This page describes the Counter-Trafficking Data Collaborative concept, the Global Dataset creation process, and the future of the project.

About Us

What is the Counter-Trafficking Data Collaborative?

The Counter-Trafficking Data Collaborative is the first global data hub on human trafficking, publishing harmonized data from counter-trafficking organizations around the world. Launched in November 2017, the goal of CTDC is to break down information-sharing barriers and equip the counter-trafficking community with up to date, reliable data on human trafficking.


What data are available?

Data on CTDC is available either to download or to visualize. The visualizations are powered by aggregate statistics which are available for download, and anonymized versions of the CTDC datasets are available publicly to download from the site. Additional datasets will be published on CTDC as the Platform receives more data from partners, and each dataset type will be detailed here:

The global victim of trafficking dataset

The CTDC global victim of trafficking dataset is the largest of its kind in the world, and currently exists in two forms. The data are based on case management data, gathered from identified cases of human trafficking, disaggregated at the level of the individual. The cases are recorded in a case management system during the provision of protection and assistance services, or are logged when individuals contact a counter-trafficking hotline. The number of observations in the dataset increases as new records are added by the contributing organizations. The global victim of trafficking dataset that is available to download from the website in csv format has been mathematically anonymized, and the complete, non k-anonymized version of the dataset is displayed throughout the website through visualizations and charts showing detailed analysis.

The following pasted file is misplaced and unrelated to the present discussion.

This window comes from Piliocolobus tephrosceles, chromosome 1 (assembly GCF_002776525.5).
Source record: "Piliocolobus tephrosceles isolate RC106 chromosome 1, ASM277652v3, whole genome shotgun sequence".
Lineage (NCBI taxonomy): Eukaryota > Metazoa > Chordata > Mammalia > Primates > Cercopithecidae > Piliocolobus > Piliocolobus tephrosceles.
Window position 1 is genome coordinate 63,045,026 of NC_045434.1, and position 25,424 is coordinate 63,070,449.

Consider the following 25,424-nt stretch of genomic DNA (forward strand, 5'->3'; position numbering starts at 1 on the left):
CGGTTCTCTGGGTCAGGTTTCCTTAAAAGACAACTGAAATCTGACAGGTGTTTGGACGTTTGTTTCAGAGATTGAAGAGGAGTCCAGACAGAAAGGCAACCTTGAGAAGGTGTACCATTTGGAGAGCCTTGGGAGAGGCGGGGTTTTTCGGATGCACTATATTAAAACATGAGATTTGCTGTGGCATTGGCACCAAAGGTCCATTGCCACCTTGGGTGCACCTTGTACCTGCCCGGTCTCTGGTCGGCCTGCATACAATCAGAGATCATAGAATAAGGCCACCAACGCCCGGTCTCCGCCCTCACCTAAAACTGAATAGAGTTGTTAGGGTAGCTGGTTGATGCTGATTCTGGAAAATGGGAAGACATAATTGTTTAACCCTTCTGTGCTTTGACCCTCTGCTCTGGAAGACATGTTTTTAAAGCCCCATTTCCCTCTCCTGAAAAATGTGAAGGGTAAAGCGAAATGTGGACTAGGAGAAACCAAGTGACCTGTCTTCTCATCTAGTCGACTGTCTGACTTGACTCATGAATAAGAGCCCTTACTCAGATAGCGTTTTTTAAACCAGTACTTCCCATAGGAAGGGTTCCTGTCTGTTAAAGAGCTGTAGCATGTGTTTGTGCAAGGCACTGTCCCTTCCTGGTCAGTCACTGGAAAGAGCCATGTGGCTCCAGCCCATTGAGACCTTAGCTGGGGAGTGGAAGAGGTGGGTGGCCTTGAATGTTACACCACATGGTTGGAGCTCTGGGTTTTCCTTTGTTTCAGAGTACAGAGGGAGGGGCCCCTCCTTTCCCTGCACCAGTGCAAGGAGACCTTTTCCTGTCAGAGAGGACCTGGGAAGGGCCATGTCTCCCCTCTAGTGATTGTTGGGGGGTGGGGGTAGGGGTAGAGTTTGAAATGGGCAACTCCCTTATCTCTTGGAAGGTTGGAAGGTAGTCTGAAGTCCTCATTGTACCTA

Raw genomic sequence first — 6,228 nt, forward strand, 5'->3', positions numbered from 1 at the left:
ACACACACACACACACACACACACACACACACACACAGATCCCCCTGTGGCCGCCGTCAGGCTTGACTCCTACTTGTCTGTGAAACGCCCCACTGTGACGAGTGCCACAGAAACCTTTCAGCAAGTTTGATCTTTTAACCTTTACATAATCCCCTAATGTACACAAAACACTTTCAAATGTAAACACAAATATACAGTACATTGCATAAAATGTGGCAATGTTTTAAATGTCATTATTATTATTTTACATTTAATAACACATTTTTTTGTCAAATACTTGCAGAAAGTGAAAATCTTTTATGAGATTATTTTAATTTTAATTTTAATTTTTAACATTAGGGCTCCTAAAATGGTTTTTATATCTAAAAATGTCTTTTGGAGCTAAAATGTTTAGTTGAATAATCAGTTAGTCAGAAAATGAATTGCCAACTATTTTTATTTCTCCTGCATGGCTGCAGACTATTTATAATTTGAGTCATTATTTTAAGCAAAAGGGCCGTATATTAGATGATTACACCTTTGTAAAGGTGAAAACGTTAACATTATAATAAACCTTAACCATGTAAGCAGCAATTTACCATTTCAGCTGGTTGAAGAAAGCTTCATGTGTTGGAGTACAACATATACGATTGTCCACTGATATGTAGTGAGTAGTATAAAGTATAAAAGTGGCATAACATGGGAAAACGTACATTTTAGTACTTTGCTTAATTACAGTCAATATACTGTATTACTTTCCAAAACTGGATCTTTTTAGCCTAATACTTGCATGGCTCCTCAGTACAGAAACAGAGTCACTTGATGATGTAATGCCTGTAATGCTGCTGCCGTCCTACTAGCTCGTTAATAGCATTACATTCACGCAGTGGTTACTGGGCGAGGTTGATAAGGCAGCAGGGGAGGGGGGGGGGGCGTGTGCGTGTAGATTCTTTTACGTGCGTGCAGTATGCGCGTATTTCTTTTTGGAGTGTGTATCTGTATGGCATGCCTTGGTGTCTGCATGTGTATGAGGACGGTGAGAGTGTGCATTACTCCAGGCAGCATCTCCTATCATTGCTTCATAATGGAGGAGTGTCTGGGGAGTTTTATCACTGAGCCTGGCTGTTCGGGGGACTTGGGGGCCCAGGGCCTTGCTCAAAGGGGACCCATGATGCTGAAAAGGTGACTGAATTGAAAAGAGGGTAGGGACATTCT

The global synthetic dataset

In September 2021, CTDC released its first downloadable Global Synthetic Dataset, representing data from over 156,000 victims and survivors of trafficking across 189 countries and territories (where victims were first identified and supported by CTDC partners). The privacy-preserving synthetic data solution, developed at Microsoft Research in the Python programming language, is freely available via GitHub. Please refer to the Definitions section for more information on synthetic data.

The global victim-perpetrator synthetic dataset

In December 2022, CTDC released the second synthetic dataset, the Global Victim-Perpetrator Synthetic Dataset, which was produced using an extension of the algorithm with added support for differential privacy. Please refer to the Definitions section for more information on synthetic data.

Where do the data come from?

The data come from a variety of sources. The data featured in the global victim of trafficking dataset come from the assistance activities of the contributing organizations, including case management services and counter-trafficking hotline logs.

How does human trafficking case data relate to prevalence data?

There are currently no global or regional estimates of the prevalence of human trafficking. National estimates have been conducted in a few countries but they are also based on modelling of existing administrative data from identified cases and should therefore only be considered as basic baseline estimates. Historically, producing estimates of the prevalence of trafficking based on the collection of new primary data through surveys, for example, has been difficult. This is due to trafficking’s complicated legal definition and the challenges of addressing difficult, sensitive questions to respondents in household surveys in an ethical manner.